So this is indeed what this gentle man did, overlooking other possible livelihoods to spend his life as a good son in the Czech tradition — and carry on the legacy brought by my great great grandparents Lezak in the mid 1800s, when they immigrated from Czechoslovakia to start a new life in Texas.
I asked him a couple years ago how he ever managed to get his work done when I would come to town. With his signature smile that always seemed to light up his face, he told me it wasn’t easy. And with kindness brimming from his piercing blue eyes — a trait also shared by my grandfather — he went on to say that he always looked forward to my visit, even though it meant that his work would fall behind.
I think for my brother Mark and I, Uncle Clem served as a father figure that was much needed in our lives. So it was fitting that he was also Godfather to us both.
I’ve always told my brother that he was the lucky one. Because he was a lot older, he got to spend ENTIRE summers on the farm with Uncle Clem. But I know for a fact that Uncle Clem made Mark work a lot harder in those fields!
Their time together, though, wasn’t all hard labor. They did a lot of fun stuff too, like fishing and barbequing and just horsing around. They also tackled a lot of special projects together, like the time they refurbished an old motorbike, complete with a new engine and paint job.
But most importantly was the bond between Clem and my brother. Without a doubt, Clem loved Mark as if he was his own son. And I know my brother loved Clem as if he were his father.
My Uncle Clem was a man of many talents. God blessed him with an engineering mind and keen intelligence, gifts that he often put to good use when helping family and friends. In fact, at one time, Clem had quite the reputation for repairing broken down cars, a skill that he picked up all on his own.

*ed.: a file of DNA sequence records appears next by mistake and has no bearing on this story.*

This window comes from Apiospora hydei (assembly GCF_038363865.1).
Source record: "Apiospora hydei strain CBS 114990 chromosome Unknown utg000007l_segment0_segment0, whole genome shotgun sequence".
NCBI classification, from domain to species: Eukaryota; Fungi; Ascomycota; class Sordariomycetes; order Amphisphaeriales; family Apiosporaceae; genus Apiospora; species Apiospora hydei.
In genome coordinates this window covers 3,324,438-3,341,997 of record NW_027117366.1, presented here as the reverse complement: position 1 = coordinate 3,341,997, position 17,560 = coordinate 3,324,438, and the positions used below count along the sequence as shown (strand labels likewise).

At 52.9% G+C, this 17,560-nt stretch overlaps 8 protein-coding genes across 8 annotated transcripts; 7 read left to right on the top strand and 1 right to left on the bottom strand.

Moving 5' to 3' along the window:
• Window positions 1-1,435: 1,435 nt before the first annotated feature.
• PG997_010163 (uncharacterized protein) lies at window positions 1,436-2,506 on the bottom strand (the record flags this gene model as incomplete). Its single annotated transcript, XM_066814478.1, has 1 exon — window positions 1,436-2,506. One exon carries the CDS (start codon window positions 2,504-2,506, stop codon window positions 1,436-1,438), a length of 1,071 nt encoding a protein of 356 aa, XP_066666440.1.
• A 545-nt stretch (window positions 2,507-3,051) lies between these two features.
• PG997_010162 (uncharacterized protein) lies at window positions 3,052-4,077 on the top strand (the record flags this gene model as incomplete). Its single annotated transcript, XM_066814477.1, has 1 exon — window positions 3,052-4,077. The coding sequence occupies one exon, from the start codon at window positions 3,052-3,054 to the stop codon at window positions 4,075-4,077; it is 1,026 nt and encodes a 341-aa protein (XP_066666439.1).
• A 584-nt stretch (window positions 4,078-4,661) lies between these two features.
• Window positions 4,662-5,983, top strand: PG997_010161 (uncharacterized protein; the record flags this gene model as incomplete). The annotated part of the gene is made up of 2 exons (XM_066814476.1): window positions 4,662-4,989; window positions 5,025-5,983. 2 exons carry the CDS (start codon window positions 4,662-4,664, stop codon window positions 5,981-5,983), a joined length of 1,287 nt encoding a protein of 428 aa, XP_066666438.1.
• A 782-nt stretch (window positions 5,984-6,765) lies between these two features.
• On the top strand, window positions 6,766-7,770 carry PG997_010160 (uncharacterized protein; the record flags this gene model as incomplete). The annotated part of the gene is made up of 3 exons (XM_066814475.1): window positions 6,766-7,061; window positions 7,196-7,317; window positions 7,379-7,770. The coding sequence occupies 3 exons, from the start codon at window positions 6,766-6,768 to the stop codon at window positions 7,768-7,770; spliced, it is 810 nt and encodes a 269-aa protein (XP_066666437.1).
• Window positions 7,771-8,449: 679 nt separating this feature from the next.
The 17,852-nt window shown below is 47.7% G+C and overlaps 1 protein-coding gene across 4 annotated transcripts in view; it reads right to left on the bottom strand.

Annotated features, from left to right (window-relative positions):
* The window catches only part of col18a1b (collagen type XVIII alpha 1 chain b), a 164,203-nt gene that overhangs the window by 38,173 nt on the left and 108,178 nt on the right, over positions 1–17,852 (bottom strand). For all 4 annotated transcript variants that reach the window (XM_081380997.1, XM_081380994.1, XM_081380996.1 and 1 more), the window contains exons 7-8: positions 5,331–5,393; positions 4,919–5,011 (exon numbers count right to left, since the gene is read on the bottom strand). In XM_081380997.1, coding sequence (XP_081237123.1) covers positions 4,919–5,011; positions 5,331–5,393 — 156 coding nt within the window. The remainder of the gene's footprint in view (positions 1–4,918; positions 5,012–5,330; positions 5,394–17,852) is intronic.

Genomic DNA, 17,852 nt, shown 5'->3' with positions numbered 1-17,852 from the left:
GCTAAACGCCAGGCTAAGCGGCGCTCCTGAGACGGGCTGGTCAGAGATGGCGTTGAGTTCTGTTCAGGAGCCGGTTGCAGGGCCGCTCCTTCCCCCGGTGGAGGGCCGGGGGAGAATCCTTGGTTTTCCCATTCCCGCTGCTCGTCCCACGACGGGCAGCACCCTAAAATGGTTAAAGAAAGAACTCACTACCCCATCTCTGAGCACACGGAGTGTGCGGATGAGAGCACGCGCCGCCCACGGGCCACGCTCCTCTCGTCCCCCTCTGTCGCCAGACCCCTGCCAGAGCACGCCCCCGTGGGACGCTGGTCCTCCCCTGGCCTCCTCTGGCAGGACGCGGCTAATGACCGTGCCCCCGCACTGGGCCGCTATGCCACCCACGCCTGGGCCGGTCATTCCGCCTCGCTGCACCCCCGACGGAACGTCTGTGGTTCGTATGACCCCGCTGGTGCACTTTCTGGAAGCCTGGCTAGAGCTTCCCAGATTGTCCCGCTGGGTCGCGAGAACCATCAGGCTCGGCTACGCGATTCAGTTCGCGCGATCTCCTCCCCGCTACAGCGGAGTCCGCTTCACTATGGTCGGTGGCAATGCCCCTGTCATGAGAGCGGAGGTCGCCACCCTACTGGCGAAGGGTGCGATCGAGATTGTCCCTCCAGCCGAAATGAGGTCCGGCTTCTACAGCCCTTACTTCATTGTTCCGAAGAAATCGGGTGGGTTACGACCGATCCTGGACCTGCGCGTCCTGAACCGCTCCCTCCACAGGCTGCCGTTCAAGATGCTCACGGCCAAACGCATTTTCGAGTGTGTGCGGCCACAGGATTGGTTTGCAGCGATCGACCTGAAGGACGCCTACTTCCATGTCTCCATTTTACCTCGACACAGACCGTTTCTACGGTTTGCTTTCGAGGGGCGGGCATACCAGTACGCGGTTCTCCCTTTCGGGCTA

A Modern-Day St. Francis
But perhaps Clem’s most endearing quality was his unrelenting compassion for all living things. Many of us agree that Clem was like a modern-day St. Francis, taking in a number of animals over the years that he cared for and loved deeply.
Although Clem didn’t have children of his own, he would have made an amazing father. He was a man of character and a man of integrity; a man of devotion and a man of considerable feeling.
For indeed, Clem Zapalac’s life had a rich and lasting purpose that I believe we’ve only just begun to understand.
If anything, we must look to his life as an example of how to live our own. Although he didn’t have wealth, he was rich in generosity and forgiveness; in compassion and understanding; in faith and humility.
In closing, I would like to recite the Beatitudes, which were given to us by Jesus from his Sermon on the Mount. I believe my uncle lived his life by many of these virtues — a life we can all look to for inspiration.
Blessed are the poor in spirit, for theirs is the kingdom of God.
Blessed are they who mourn, for they shall be comforted.
Blessed are the meek, for they shall inherit the earth.
Blessed are they who hunger and thirst for righteousness, for they shall be satisfied.
Blessed are the merciful, for they shall obtain mercy.
Blessed are the pure of heart, for they shall see God.
Blessed are the peacemakers, for they shall be called children of God.
Blessed are they who are persecuted for the sake of righteousness, for theirs in the kingdom of heaven.
And now it is time to say goodbye and let Clem go. But before we do, I want to share the parting message my uncle and I always told each other every time we spoke on the phone or saw each other in person. We would simply say, “Sbohem,” which in Czech means, “To be with God.”
Sbohem, Uncle Clem. You are and always will be in my heart forever.